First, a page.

Found 9 article(s) for author 'Victoria Ivashina'

Pay Now or Pay Later? The Economics within the Private Equity Partnership

Pay Now or Pay Later? The Economics within the Private Equity Partnership. Victoria Ivashina, Josh Lerner, March 26, 2016, Paper. “The article focuses on the importance of equity partnerships that are essential to the professional service and investment sectors. It examines private equity partnerships and shows that the allocation of fund economics to individual partners is divorced. It mentions that departures of senior partners have negative effects on the ability of funds to raise additional capital.Link

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Pay Now or Pay Later?: The Economics within the Private Equity Partnership

Pay Now or Pay Later?: The Economics within the Private Equity Partnership. Victoria Ivashina, Josh Lerner, March 2016, Paper, “The economics of partnerships have been of enduring interest to economists, but many issues regarding intergenerational conflicts and their impact on the continuity of these organizations remain unclear. We examine 717 private equity partnerships, and show that (a) the allocation of fund economics to individual partners is divorced from past success as an investor, being instead critically driven by status as a founder, (b) the underprovision of carried interest and ownership–and inequality in fund economics more generally–leads to the departures of senior partners, and (c) the departures of senior partners have negative effects on the ability of funds to raise additional capital.Link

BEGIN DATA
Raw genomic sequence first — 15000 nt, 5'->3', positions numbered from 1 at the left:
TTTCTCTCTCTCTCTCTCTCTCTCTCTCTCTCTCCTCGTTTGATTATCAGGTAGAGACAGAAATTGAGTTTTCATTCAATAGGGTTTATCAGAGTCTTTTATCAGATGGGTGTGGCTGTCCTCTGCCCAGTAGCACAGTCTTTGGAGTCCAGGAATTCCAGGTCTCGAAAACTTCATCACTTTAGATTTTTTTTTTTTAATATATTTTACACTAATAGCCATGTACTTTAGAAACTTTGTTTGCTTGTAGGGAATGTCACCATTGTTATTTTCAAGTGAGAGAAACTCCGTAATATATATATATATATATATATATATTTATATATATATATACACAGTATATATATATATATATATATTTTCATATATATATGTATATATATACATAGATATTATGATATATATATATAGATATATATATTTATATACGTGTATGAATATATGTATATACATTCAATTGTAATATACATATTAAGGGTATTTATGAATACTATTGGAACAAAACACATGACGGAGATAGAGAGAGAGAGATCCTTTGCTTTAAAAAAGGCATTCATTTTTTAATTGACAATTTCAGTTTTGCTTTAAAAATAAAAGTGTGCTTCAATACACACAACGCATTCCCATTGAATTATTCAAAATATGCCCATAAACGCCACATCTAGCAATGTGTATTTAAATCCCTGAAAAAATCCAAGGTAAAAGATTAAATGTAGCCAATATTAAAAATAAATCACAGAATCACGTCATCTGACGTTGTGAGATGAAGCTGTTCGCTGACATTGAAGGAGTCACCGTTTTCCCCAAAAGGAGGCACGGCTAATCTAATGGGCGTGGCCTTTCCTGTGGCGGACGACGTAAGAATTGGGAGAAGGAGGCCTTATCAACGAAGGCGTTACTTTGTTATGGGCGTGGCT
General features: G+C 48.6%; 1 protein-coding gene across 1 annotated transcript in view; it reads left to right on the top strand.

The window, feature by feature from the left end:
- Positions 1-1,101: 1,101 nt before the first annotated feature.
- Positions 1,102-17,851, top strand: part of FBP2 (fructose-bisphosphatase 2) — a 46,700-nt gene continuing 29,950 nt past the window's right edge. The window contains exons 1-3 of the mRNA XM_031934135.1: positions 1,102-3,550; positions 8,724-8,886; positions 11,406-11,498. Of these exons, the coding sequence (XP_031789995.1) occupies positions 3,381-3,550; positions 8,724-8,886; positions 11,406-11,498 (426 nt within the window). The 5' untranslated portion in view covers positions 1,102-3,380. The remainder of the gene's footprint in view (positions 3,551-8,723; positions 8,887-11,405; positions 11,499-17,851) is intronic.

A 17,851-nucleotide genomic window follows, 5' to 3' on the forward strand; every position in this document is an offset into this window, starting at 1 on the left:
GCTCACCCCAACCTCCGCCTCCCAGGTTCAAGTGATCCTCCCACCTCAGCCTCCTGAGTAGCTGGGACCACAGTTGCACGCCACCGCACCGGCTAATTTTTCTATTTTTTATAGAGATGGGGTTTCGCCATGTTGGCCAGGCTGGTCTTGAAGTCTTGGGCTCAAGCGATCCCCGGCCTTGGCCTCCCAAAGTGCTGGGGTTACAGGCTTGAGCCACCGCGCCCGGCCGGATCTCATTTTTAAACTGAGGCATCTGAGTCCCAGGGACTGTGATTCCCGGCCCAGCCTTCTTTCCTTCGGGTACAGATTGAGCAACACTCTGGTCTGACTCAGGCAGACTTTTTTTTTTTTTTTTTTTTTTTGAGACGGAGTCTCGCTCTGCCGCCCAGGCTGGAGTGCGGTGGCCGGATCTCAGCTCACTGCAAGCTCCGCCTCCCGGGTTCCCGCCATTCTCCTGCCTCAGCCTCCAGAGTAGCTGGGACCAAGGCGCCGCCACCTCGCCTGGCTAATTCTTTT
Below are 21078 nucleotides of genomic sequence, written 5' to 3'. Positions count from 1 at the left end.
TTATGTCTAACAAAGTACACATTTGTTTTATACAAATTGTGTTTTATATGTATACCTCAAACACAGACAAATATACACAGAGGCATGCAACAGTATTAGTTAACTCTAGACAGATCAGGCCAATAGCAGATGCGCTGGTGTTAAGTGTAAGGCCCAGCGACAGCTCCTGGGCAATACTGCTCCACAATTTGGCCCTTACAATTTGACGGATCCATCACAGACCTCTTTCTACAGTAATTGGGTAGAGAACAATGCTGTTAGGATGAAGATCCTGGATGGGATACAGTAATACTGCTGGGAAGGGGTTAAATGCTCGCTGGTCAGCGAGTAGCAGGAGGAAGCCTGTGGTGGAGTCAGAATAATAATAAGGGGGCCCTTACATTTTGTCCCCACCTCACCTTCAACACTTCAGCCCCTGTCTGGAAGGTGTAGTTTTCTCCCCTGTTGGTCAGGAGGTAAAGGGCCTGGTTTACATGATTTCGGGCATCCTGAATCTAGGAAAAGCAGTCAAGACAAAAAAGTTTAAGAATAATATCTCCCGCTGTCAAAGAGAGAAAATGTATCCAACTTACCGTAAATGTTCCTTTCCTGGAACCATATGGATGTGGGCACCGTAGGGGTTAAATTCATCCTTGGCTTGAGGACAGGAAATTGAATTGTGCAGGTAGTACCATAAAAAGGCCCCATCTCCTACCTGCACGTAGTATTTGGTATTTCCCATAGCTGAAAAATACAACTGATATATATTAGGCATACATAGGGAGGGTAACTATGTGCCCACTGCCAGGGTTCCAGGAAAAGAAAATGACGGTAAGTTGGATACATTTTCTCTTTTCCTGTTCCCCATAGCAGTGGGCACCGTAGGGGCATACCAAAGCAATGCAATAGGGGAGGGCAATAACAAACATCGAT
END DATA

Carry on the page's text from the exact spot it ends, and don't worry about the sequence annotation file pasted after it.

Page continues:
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The Ownership and Trading of Debt Claims in Chapter 11 Restructurings

The Ownership and Trading of Debt Claims in Chapter 11 Restructurings. Victoria Ivashina, June 5, 2015, Paper. “Using a novel data set that covers individual debt claims against 136 bankrupt US companies and includes information on a subset of claims transfers, we provide new empirical insight regarding how a firm’s debt ownership relates to bankruptcy outcomes. Firms with higher debt concentration at the start of the case are more likely to file prearranged bankruptcy plans, to move quickly through the restructuring process, and to emerge successfully as independent going concerns. Moreover, higher ownership concentration within a debt class is associated with higher recovery rates to that class. Trading of claims during bankruptcy concentrates ownership further, but this trading is not associated with subsequent improvements in bankruptcy outcomes and could, at the margin, increase the likelihood of liquidation.Link